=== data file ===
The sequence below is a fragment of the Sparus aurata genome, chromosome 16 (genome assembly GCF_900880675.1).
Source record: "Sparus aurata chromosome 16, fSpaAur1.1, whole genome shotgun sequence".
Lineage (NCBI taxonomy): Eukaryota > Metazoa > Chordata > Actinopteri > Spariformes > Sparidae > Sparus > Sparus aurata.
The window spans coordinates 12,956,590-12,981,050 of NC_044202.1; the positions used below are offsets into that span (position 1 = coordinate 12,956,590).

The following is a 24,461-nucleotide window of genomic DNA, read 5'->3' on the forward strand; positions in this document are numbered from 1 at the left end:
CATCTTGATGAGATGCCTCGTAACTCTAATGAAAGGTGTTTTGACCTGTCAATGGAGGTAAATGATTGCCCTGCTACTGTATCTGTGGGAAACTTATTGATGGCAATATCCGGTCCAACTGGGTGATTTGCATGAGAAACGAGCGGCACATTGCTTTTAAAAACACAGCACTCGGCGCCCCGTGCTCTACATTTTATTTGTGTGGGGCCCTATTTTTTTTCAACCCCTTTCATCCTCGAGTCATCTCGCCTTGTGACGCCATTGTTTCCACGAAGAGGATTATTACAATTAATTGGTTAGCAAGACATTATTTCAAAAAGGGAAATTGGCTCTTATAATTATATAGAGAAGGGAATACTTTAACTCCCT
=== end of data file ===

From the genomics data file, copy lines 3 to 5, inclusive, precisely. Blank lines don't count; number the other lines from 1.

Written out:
Lineage (NCBI taxonomy): Eukaryota > Metazoa > Chordata > Actinopteri > Spariformes > Sparidae > Sparus > Sparus aurata.
The window spans coordinates 12,956,590-12,981,050 of NC_044202.1; the positions used below are offsets into that span (position 1 = coordinate 12,956,590).

The following is a 24,461-nucleotide window of genomic DNA, read 5'->3' on the forward strand; positions in this document are numbered from 1 at the left end: